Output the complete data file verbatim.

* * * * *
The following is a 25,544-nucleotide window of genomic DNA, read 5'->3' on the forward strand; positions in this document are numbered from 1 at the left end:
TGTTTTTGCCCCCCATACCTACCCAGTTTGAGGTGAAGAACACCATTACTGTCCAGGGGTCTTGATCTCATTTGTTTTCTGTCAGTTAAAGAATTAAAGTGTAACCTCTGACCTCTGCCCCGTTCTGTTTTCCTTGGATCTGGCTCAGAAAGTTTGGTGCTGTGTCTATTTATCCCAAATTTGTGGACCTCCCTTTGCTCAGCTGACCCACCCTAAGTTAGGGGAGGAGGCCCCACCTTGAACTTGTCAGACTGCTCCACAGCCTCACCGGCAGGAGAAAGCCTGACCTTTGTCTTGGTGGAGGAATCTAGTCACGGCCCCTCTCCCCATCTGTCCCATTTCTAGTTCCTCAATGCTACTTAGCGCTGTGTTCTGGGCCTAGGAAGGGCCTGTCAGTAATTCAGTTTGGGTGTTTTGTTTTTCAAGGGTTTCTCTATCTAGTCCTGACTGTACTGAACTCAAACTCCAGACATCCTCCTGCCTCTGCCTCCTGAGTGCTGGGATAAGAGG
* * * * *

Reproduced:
The following is a 25,544-nucleotide window of genomic DNA, read 5'->3' on the forward strand; positions in this document are numbered from 1 at the left end:
TGTTTTTGCCCCCCATACCTACCCAGTTTGAGGTGAAGAACACCATTACTGTCCAGGGGTCTTGATCTCATTTGTTTTCTGTCAGTTAAAGAATTAAAGTGTAACCTCTGACCTCTGCCCCGTTCTGTTTTCCTTGGATCTGGCTCAGAAAGTTTGGTGCTGTGTCTATTTATCCCAAATTTGTGGACCTCCCTTTGCTCAGCTGACCCACCCTAAGTTAGGGGAGGAGGCCCCACCTTGAACTTGTCAGACTGCTCCACAGCCTCACCGGCAGGAGAAAGCCTGACCTTTGTCTTGGTGGAGGAATCTAGTCACGGCCCCTCTCCCCATCTGTCCCATTTCTAGTTCCTCAATGCTACTTAGCGCTGTGTTCTGGGCCTAGGAAGGGCCTGTCAGTAATTCAGTTTGGGTGTTTTGTTTTTCAAGGGTTTCTCTATCTAGTCCTGACTGTACTGAACTCAAACTCCAGACATCCTCCTGCCTCTGCCTCCTGAGTGCTGGGATAAGAGG